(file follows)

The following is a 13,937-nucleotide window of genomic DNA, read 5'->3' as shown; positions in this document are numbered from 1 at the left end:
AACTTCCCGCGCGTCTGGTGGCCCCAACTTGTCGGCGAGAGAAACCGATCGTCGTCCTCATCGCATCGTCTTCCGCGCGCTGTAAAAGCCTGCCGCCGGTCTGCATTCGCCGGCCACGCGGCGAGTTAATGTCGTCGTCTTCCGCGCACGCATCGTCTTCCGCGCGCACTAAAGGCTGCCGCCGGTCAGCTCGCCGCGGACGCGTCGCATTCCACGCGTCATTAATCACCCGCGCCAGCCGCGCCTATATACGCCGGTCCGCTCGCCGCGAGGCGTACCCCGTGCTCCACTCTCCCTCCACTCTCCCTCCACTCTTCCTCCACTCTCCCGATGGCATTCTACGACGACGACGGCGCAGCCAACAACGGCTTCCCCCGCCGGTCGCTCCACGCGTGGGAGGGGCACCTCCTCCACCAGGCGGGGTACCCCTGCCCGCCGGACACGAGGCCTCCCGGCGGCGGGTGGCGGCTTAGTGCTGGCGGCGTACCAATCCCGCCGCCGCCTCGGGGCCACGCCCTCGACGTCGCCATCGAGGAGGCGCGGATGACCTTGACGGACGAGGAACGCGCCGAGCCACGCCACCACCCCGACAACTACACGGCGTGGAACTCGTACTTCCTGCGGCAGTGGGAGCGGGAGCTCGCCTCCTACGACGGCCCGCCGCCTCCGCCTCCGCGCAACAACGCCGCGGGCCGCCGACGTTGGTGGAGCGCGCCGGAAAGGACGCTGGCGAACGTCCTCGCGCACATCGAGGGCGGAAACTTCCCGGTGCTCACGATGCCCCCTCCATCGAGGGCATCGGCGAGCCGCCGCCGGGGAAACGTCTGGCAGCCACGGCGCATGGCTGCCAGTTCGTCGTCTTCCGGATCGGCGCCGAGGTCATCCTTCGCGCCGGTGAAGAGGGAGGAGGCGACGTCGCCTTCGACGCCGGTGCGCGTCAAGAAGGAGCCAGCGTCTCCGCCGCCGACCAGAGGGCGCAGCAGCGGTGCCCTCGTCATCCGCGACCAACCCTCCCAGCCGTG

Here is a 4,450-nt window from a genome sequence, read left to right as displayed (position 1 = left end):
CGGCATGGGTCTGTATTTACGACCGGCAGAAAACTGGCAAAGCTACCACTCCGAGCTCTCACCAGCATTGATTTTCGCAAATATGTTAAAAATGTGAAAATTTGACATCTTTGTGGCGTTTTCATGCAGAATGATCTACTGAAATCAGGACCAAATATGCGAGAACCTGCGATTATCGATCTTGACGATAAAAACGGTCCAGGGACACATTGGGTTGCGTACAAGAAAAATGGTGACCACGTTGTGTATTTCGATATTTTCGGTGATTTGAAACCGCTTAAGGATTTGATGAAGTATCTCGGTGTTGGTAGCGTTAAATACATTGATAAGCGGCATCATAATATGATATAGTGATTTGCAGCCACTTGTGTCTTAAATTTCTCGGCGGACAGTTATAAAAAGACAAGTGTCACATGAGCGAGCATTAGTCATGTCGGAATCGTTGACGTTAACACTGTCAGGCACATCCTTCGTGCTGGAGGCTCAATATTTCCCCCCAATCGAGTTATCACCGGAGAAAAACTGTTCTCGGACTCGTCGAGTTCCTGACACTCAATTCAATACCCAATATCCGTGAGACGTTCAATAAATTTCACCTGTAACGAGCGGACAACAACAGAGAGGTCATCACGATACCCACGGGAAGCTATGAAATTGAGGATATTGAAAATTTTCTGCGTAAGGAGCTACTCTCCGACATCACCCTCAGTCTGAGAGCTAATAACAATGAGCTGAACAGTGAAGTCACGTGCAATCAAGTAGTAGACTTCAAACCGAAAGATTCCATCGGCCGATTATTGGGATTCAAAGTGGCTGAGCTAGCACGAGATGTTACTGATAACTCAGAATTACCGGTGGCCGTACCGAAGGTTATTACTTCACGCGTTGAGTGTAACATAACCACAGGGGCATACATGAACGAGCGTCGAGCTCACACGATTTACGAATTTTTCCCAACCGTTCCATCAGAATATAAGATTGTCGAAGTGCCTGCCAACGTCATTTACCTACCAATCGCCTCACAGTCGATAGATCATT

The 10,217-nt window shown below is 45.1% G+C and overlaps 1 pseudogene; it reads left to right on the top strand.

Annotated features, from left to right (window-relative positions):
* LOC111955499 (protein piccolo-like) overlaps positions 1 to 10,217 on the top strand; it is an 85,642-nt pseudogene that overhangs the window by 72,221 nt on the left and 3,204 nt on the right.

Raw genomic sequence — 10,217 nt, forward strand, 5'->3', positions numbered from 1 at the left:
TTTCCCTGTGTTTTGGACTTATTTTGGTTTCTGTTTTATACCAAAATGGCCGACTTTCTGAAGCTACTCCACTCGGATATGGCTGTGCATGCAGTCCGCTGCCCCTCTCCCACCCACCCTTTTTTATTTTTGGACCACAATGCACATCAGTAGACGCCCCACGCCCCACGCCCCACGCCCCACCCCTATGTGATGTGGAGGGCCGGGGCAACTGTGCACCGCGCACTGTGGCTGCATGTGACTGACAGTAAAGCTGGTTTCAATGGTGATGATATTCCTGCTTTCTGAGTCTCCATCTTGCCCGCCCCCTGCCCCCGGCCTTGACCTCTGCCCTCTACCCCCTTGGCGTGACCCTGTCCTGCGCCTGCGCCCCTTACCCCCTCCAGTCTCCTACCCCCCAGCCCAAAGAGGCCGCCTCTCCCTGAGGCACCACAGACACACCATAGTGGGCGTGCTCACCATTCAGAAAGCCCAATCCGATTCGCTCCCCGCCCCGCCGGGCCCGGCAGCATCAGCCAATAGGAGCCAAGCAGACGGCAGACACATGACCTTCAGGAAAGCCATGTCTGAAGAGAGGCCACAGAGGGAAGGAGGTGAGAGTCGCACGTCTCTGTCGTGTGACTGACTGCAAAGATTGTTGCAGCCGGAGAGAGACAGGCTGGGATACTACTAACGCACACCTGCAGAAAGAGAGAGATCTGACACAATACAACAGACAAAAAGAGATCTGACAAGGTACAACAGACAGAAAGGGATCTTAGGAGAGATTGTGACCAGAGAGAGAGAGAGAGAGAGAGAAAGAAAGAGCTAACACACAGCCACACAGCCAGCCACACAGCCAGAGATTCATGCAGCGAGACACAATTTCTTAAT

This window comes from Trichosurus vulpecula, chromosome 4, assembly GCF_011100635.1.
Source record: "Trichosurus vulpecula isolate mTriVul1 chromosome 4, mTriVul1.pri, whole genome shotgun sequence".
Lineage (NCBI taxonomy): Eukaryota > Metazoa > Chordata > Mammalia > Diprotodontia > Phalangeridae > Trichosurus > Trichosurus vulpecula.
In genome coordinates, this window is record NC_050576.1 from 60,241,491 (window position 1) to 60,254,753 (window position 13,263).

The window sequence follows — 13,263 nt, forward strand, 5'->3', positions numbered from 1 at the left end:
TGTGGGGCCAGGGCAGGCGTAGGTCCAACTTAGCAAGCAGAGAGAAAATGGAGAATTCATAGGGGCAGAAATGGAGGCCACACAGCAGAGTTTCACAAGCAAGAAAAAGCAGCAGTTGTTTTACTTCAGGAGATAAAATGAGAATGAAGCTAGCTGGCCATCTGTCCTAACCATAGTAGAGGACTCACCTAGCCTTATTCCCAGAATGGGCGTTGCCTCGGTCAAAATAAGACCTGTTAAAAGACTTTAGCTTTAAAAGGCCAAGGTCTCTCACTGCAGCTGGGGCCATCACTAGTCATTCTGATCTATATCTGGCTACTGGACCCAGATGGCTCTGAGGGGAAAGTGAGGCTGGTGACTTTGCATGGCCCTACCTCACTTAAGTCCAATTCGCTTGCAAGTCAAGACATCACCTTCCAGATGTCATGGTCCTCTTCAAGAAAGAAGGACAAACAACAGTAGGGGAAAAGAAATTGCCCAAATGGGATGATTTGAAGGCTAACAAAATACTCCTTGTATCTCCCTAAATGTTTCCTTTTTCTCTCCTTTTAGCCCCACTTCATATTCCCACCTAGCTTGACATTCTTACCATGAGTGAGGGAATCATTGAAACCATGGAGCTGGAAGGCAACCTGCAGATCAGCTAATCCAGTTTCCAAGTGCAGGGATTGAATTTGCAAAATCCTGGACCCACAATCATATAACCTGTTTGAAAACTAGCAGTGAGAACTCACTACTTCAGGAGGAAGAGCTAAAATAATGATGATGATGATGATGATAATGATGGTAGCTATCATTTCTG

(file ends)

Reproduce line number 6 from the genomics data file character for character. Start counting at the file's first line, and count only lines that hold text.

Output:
Annotated features, from left to right (window-relative positions):